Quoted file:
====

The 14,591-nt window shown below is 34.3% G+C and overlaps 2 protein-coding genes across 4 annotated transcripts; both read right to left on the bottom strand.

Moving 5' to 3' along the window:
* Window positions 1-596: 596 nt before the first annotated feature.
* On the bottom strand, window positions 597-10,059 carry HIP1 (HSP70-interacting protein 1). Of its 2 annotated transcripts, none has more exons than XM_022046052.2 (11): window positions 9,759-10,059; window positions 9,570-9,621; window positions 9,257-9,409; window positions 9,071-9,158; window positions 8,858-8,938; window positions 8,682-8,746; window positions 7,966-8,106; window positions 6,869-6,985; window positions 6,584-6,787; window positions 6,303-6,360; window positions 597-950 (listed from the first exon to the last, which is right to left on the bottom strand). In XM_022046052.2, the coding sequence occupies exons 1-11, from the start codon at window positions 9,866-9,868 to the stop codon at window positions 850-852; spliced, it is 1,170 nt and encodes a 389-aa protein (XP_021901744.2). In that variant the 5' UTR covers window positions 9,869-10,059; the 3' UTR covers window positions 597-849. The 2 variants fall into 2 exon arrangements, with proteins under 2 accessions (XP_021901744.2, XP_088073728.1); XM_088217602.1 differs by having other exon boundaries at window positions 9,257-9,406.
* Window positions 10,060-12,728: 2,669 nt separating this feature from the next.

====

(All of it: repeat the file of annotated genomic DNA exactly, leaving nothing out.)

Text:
The 14,591-nt window shown below is 34.3% G+C and overlaps 2 protein-coding genes across 4 annotated transcripts; both read right to left on the bottom strand.

Moving 5' to 3' along the window:
* Window positions 1-596: 596 nt before the first annotated feature.
* On the bottom strand, window positions 597-10,059 carry HIP1 (HSP70-interacting protein 1). Of its 2 annotated transcripts, none has more exons than XM_022046052.2 (11): window positions 9,759-10,059; window positions 9,570-9,621; window positions 9,257-9,409; window positions 9,071-9,158; window positions 8,858-8,938; window positions 8,682-8,746; window positions 7,966-8,106; window positions 6,869-6,985; window positions 6,584-6,787; window positions 6,303-6,360; window positions 597-950 (listed from the first exon to the last, which is right to left on the bottom strand). In XM_022046052.2, the coding sequence occupies exons 1-11, from the start codon at window positions 9,866-9,868 to the stop codon at window positions 850-852; spliced, it is 1,170 nt and encodes a 389-aa protein (XP_021901744.2). In that variant the 5' UTR covers window positions 9,869-10,059; the 3' UTR covers window positions 597-849. The 2 variants fall into 2 exon arrangements, with proteins under 2 accessions (XP_021901744.2, XP_088073728.1); XM_088217602.1 differs by having other exon boundaries at window positions 9,257-9,406.
* Window positions 10,060-12,728: 2,669 nt separating this feature from the next.